Do not be afraid to return. This should go for all those who might attend for the first time, or have not gone back. Spiritual rewards will outstrip any discomfort from the unusual experience. There are some things in life that must be carefully cultivated in order to enjoy. Learning from the Temple takes time, patience, and prayerful contemplation. Searching the Scriptures is essential to coming to understand the symbolism and meaning behind the experience.
Become familiar with Covenants. We take upon ourselves the name of Jesus Christ at the time of Baptism. This includes a covenant to obey the Commandments of God:
15 Yea, I say unto you come and fear not, and lay aside every sin, which easily doth beset you, which doth bind you down to destruction, yea, come and go forth, and show unto your God that ye are willing to repent of your sins and enter into a covenant with him to keep his commandments, and witness it unto him this day by going into the waters of baptism.
16 And whosoever doeth this, and keepeth the commandments of God from thenceforth, the same will remember that I say unto him, yea, he will remember that I have said unto him, he shall have eternal life, according to the testimony of the Holy Spirit, which testifieth in me.
- Alma 7:15-16
The Temple contains similar covenants we have made at the time of our Baptism. They are split into three different areas. The first is covenants we make as individuals. the second set of covenants we make in regards to family responsibilities. The last set of covenants has to do with our membership in the community of Saints. Become familiar with the Ten Commandments and that we should love God and neighbor. Finally, we should do more than recite covenants, but live them with faith. The more covenants we keep, the more blessings we reap.
Recognize the meanings of symbols. Surprisingly, most of the symbolic meanings found in the Temple experience are spelled out in either words or relationships. Watch carefully what happens and listen for any narrative explanations. The key to undestanding a great deal of the Temple is knowing we are the central focus. It is a representative journey from pre-mortal existance to our return to Heavenly Father through the Atonement of Jesus Christ. This is where a good understanding of Scripture is most helpful, noticing the various allusions to scriptural teachings introduced in new and personal ways.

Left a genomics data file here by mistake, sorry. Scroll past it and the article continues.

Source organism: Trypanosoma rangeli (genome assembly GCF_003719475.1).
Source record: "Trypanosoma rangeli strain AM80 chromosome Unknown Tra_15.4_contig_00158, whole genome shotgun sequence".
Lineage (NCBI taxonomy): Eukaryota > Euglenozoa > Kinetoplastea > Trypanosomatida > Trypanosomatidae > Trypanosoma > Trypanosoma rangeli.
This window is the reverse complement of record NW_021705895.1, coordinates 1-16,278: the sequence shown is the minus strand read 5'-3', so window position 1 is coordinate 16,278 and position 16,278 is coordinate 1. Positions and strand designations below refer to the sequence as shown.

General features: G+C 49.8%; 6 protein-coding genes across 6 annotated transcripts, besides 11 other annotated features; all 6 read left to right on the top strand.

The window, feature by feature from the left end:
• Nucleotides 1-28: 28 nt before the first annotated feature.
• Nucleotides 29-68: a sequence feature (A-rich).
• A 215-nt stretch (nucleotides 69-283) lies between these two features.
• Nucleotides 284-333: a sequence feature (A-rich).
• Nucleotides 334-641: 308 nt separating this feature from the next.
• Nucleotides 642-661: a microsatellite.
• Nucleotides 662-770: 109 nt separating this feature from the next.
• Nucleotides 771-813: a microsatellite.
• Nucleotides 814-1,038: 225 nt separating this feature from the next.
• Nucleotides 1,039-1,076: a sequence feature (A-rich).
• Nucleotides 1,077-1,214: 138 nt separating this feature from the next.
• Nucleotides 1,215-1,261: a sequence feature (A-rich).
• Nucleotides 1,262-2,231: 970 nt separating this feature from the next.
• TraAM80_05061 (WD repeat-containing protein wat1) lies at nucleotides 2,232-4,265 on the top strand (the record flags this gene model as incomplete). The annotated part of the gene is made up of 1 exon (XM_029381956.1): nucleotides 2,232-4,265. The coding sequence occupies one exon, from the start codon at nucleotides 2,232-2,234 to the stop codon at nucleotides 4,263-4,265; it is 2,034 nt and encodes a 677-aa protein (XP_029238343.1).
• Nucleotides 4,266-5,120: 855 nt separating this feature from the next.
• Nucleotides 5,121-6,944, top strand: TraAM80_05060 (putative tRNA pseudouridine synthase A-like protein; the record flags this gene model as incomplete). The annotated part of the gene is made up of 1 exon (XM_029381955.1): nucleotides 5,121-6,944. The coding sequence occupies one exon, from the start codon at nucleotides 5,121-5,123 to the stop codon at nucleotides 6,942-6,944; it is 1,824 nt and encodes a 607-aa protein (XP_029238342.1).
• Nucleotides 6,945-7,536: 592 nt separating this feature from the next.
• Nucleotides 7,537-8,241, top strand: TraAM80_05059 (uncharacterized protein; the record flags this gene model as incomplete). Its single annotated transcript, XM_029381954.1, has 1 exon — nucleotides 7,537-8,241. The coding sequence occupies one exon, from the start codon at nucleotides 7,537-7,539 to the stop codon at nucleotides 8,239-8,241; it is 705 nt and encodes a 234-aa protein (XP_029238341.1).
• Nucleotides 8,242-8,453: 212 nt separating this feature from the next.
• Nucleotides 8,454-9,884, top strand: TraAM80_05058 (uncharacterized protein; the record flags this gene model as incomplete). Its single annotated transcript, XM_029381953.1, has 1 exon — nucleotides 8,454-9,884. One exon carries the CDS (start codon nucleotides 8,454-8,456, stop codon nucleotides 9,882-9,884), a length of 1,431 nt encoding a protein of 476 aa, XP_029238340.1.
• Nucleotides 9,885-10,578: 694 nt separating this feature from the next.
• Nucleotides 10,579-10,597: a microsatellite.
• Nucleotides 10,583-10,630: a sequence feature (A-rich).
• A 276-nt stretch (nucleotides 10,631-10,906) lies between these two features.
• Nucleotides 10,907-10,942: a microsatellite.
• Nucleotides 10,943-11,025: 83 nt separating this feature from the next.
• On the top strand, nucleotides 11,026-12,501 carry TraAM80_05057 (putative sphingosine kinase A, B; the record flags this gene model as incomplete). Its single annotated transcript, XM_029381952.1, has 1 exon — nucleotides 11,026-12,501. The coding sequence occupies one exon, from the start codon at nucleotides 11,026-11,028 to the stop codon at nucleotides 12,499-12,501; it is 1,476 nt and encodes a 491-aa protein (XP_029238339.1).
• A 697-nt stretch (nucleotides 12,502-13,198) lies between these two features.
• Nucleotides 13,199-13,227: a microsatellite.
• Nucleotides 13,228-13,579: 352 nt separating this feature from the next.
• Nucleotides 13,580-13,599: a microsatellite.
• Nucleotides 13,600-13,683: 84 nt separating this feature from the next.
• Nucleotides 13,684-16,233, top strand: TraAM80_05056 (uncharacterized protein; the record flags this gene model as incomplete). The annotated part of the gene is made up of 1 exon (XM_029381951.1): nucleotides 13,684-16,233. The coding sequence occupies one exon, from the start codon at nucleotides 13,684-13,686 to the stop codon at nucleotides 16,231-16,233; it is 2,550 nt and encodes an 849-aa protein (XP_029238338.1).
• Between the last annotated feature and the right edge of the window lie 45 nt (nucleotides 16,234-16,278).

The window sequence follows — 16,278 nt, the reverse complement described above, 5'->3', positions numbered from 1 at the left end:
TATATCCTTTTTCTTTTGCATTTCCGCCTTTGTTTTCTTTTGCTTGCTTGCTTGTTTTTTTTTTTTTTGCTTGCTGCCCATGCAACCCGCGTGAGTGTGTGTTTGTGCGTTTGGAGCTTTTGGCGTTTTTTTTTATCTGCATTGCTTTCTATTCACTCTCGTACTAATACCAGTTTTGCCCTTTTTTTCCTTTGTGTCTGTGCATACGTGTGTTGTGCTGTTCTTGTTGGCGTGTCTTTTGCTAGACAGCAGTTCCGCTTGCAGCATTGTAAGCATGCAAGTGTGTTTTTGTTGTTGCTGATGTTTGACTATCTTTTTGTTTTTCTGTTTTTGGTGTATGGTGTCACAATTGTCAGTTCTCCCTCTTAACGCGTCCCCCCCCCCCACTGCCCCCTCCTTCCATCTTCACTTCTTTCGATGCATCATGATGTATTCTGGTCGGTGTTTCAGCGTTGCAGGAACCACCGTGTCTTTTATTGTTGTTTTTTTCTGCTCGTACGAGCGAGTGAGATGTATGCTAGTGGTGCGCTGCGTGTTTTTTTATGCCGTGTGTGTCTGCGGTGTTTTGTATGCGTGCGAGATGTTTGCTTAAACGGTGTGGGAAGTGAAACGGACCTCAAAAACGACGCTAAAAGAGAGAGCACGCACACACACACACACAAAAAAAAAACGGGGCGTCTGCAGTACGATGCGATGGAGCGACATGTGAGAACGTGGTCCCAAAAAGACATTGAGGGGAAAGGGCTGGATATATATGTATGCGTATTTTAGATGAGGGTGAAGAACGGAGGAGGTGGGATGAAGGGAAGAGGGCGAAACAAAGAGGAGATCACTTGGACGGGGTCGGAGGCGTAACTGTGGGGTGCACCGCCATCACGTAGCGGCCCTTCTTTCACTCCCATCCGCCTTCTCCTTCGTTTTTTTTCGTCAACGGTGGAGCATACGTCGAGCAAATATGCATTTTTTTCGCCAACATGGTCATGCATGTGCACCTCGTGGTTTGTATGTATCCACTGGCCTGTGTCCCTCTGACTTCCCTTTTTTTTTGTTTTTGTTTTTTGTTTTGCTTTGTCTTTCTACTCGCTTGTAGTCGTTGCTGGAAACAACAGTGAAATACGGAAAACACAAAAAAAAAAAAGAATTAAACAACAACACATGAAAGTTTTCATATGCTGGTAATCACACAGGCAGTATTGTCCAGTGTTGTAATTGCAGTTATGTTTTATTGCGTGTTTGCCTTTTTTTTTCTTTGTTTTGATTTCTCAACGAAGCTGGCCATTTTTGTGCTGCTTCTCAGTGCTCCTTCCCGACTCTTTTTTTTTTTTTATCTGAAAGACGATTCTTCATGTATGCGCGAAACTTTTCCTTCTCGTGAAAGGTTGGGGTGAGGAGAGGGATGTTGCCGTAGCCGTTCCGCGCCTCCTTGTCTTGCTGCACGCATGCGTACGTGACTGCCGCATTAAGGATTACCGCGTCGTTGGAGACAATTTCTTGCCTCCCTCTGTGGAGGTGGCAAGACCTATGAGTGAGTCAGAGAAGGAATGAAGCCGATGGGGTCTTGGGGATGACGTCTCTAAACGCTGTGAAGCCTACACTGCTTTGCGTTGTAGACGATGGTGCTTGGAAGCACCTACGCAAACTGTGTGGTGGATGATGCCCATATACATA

Use the less understood parts to your advantage. Memory is a vital purpose of the Temple experience. It seeks to bring to mind our place in the Universe and Plan of Salvation. If you do not understand something, try to at least remember it during the rest of the time. It could end up relating to another thing you do undestand, bringing meaning to both. Even if you still don't understand it, focus on what you do know and remember what you don't for later. Part of the joy of continually going to the Temple is that we learn something new each participation.
These are, from my experience over the years, important steps to gaining a sacred respect for the Temple. It takes more than a passive response to become spiritually invigorated by the rich texture that is the Temple.
Let us truly be a temple-attending and a temple-loving people. We should hasten to the temple as frequently, yet prudently, as our personal circumstances allow. We should go not only for our kindred dead but also for the personal blessing of temple worship, for the sanctity and safety that are within those hallowed and consecrated walls. As we attend the temple, we learn more richly and deeply the purpose of life and the significance of the atoning sacrifice of the Lord Jesus Christ. Let us make the temple, with temple worship and temple covenants and temple marriage, our ultimate earthly goal and the supreme mortal experience . . .
. . . All of our efforts in proclaiming the gospel, perfecting the Saints, and redeeming the dead lead to the holy temple. This is because the temple ordinances are absolutely crucial; we cannot return to God’s presence without them. I encourage everyone to worthily attend the temple or to work toward the day when you can enter that holy house to receive your ordinances and covenants. As the prophets have said, the temple is a place of beauty; it is a place of revelation; it is a place of peace. It is the house of the Lord. It is holy unto the Lord. It must be holy and important to us.
- Howard W. Hunter, “A Temple-Motivated People,” Ensign, Feb. 1995, 2